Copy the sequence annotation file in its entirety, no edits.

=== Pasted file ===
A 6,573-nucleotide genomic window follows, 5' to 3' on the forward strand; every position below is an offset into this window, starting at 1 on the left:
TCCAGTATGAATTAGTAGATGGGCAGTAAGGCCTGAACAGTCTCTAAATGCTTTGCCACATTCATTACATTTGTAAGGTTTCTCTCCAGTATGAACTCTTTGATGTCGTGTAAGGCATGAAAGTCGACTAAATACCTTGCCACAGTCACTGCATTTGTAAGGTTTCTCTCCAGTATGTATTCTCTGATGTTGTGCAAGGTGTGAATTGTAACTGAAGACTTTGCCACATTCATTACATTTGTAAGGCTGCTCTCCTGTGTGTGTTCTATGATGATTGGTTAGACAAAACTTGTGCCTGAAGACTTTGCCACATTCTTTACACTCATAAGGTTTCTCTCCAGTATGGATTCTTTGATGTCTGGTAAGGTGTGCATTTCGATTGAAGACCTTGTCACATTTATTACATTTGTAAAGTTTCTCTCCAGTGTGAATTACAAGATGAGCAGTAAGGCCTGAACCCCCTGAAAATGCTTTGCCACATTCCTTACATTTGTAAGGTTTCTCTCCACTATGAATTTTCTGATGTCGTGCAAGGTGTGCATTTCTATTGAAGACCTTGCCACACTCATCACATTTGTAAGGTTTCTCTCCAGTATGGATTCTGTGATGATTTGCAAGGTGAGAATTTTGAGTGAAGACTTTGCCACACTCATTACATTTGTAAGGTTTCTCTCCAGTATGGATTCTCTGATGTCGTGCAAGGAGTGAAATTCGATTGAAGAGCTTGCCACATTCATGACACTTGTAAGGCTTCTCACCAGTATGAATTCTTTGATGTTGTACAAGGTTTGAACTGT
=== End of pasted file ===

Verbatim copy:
A 6,573-nucleotide genomic window follows, 5' to 3' on the forward strand; every position below is an offset into this window, starting at 1 on the left:
TCCAGTATGAATTAGTAGATGGGCAGTAAGGCCTGAACAGTCTCTAAATGCTTTGCCACATTCATTACATTTGTAAGGTTTCTCTCCAGTATGAACTCTTTGATGTCGTGTAAGGCATGAAAGTCGACTAAATACCTTGCCACAGTCACTGCATTTGTAAGGTTTCTCTCCAGTATGTATTCTCTGATGTTGTGCAAGGTGTGAATTGTAACTGAAGACTTTGCCACATTCATTACATTTGTAAGGCTGCTCTCCTGTGTGTGTTCTATGATGATTGGTTAGACAAAACTTGTGCCTGAAGACTTTGCCACATTCTTTACACTCATAAGGTTTCTCTCCAGTATGGATTCTTTGATGTCTGGTAAGGTGTGCATTTCGATTGAAGACCTTGTCACATTTATTACATTTGTAAAGTTTCTCTCCAGTGTGAATTACAAGATGAGCAGTAAGGCCTGAACCCCCTGAAAATGCTTTGCCACATTCCTTACATTTGTAAGGTTTCTCTCCACTATGAATTTTCTGATGTCGTGCAAGGTGTGCATTTCTATTGAAGACCTTGCCACACTCATCACATTTGTAAGGTTTCTCTCCAGTATGGATTCTGTGATGATTTGCAAGGTGAGAATTTTGAGTGAAGACTTTGCCACACTCATTACATTTGTAAGGTTTCTCTCCAGTATGGATTCTCTGATGTCGTGCAAGGAGTGAAATTCGATTGAAGAGCTTGCCACATTCATGACACTTGTAAGGCTTCTCACCAGTATGAATTCTTTGATGTTGTACAAGGTTTGAACTGT